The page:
Offshore drilling contractor Noble Corp (NE.N) reported on Wednesday a higher-than-expected second-quarter profit as the rates paid for its rigs improved and the amount of downtime decreased.
Shares of Noble rose 2.7 percent in after-hours trading to $41.08 - their highest level since late May.
Market improvements led to a 7 percent rise in the average daily rig rates from last year, and Chief Executive David Williams said the reduction in unpaid downtime also led to lower repair and maintenance costs and increased bonus revenue.
The decline in utilization of its deepwater fleet to 77 percent from 83 percent three months before was largely due to the idle rig Homer Ferrington, which is being considered for drilling assignments in a few regions, Noble said.
Second-quarter net profit rose to $177 million, or 69 cents per share, from $160 million, or 63 cents per share, a year earlier. Revenue grew 13 percent to $1.02 billion. Excluding a one-time item, it made 63 cents per share, whereas analysts, on average, expected 56 cents, Thomson Reuters I/B/E/S said.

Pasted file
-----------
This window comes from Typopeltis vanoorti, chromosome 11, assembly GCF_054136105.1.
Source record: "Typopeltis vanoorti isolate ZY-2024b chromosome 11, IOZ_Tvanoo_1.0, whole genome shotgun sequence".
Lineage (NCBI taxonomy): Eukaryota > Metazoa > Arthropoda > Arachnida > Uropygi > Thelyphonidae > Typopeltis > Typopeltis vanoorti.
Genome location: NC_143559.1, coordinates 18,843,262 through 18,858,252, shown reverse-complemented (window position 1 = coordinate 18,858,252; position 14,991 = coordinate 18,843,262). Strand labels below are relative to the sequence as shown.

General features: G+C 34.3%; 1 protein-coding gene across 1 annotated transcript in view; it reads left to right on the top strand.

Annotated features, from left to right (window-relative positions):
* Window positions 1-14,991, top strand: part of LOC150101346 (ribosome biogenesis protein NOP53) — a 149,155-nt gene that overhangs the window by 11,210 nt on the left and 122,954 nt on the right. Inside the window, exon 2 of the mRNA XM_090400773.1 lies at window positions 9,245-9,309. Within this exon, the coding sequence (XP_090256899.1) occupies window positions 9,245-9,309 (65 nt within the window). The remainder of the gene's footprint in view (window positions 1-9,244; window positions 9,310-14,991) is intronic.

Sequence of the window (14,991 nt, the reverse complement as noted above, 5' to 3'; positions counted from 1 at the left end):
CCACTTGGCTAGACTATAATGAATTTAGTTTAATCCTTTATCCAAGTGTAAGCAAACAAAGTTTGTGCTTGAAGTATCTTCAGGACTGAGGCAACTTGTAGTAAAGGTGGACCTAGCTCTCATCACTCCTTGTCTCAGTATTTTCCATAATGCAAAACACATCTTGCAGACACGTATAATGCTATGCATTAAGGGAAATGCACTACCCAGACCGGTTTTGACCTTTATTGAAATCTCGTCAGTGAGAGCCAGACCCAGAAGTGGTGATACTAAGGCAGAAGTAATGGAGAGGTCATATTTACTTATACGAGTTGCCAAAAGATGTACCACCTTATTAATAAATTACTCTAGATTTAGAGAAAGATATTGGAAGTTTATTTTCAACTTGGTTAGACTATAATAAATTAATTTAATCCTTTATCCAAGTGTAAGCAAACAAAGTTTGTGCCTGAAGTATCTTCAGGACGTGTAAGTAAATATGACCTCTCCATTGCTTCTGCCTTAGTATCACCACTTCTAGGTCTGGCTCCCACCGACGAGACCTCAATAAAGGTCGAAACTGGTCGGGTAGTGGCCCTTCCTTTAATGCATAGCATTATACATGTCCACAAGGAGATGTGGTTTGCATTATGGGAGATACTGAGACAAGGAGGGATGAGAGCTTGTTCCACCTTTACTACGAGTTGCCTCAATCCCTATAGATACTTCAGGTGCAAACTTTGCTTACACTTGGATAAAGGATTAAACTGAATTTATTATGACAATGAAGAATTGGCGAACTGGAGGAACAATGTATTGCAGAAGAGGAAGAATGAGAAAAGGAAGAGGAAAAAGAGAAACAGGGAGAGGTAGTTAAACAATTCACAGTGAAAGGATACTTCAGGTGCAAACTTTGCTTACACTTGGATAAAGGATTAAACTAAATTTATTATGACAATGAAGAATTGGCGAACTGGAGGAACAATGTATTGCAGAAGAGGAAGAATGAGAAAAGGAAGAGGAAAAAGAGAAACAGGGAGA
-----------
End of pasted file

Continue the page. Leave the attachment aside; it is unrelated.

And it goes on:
Williams said the company was still going through the "complicated steps" required to potentially spin off the lower-value portion of its fleet - which is similar to a move undertaken by market leader Transocean Ltd (RIG.N).
Transocean, which sold off 38 shallow-water rigs last year, said earlier on Wednesday it had designated three more rigs for sale, bringing its active fleet down to 81 rigs, still larger than Ensco Plc (ESV.N) and Noble.
(Reporting by Braden Reddall in San Francisco; Editing by Tim Dobbyn)